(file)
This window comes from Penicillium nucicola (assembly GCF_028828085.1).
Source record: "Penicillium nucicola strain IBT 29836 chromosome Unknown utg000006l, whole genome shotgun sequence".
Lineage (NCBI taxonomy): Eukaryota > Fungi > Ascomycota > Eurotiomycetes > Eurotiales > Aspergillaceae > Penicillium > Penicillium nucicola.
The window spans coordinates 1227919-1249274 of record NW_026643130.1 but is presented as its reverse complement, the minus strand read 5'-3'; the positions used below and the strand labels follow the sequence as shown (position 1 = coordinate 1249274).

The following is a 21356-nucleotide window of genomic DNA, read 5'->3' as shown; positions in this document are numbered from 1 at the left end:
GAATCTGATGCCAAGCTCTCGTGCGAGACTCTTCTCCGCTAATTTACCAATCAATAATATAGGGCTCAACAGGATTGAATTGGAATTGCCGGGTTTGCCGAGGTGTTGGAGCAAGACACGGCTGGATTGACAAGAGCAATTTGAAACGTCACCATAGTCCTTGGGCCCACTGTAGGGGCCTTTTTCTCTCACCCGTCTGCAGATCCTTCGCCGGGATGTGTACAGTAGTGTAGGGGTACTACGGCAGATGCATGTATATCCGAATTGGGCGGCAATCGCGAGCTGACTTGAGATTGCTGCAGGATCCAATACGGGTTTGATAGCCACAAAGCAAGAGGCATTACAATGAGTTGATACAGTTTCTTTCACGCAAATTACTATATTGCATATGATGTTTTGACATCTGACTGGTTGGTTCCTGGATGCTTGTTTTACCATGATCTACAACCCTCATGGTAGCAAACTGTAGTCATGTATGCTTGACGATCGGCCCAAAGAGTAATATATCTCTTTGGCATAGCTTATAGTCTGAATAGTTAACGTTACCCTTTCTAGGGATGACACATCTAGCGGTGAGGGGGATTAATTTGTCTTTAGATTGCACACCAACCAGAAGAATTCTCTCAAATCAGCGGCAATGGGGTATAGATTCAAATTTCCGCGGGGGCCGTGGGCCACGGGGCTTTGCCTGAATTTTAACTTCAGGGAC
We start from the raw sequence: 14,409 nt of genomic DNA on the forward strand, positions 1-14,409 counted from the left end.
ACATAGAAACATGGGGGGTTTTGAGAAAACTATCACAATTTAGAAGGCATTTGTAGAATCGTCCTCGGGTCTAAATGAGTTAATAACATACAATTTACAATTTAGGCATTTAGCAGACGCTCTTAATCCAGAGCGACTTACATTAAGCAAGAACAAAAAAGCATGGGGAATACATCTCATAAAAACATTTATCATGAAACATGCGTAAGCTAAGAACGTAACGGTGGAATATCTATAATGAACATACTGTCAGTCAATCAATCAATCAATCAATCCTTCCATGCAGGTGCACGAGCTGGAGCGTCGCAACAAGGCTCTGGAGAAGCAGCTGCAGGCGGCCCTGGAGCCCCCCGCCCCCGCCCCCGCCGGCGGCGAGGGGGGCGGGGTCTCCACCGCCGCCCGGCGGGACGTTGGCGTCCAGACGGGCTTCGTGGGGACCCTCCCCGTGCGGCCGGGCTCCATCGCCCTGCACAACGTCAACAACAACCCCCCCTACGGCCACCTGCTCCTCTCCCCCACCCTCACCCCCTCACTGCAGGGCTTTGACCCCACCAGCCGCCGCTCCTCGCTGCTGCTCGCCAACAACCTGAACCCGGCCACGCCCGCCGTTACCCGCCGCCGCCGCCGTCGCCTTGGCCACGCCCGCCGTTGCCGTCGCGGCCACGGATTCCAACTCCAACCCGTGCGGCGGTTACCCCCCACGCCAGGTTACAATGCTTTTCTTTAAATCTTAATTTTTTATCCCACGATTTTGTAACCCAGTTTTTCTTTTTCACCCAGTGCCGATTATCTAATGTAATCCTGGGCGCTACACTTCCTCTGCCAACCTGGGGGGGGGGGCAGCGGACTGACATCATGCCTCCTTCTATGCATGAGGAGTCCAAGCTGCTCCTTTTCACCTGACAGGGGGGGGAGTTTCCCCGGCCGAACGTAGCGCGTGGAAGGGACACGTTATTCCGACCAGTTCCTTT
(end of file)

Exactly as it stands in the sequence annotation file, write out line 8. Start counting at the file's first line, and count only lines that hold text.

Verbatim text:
ACATAGAAACATGGGGGGTTTTGAGAAAACTATCACAATTTAGAAGGCATTTGTAGAATCGTCCTCGGGTCTAAATGAGTTAATAACATACAATTTACAATTTAGGCATTTAGCAGACGCTCTTAATCCAGAGCGACTTACATTAAGCAAGAACAAAAAAGCATGGGGAATACATCTCATAAAAACATTTATCATGAAACATGCGTAAGCTAAGAACGTAACGGTGGAATATCTATAATGAACATACTGTCAGTCAATCAATCAATCAATCAATCCTTCCATGCAGGTGCACGAGCTGGAGCGTCGCAACAAGGCTCTGGAGAAGCAGCTGCAGGCGGCCCTGGAGCCCCCCGCCCCCGCCCCCGCCGGCGGCGAGGGGGGCGGGGTCTCCACCGCCGCCCGGCGGGACGTTGGCGTCCAGACGGGCTTCGTGGGGACCCTCCCCGTGCGGCCGGGCTCCATCGCCCTGCACAACGTCAACAACAACCCCCCCTACGGCCACCTGCTCCTCTCCCCCACCCTCACCCCCTCACTGCAGGGCTTTGACCCCACCAGCCGCCGCTCCTCGCTGCTGCTCGCCAACAACCTGAACCCGGCCACGCCCGCCGTTACCCGCCGCCGCCGCCGTCGCCTTGGCCACGCCCGCCGTTGCCGTCGCGGCCACGGATTCCAACTCCAACCCGTGCGGCGGTTACCCCCCACGCCAGGTTACAATGCTTTTCTTTAAATCTTAATTTTTTATCCCACGATTTTGTAACCCAGTTTTTCTTTTTCACCCAGTGCCGATTATCTAATGTAATCCTGGGCGCTACACTTCCTCTGCCAACCTGGGGGGGGGGGCAGCGGACTGACATCATGCCTCCTTCTATGCATGAGGAGTCCAAGCTGCTCCTTTTCACCTGACAGGGGGGGGAGTTTCCCCGGCCGAACGTAGCGCGTGGAAGGGACACGTTATTCCGACCAGTTCCTTT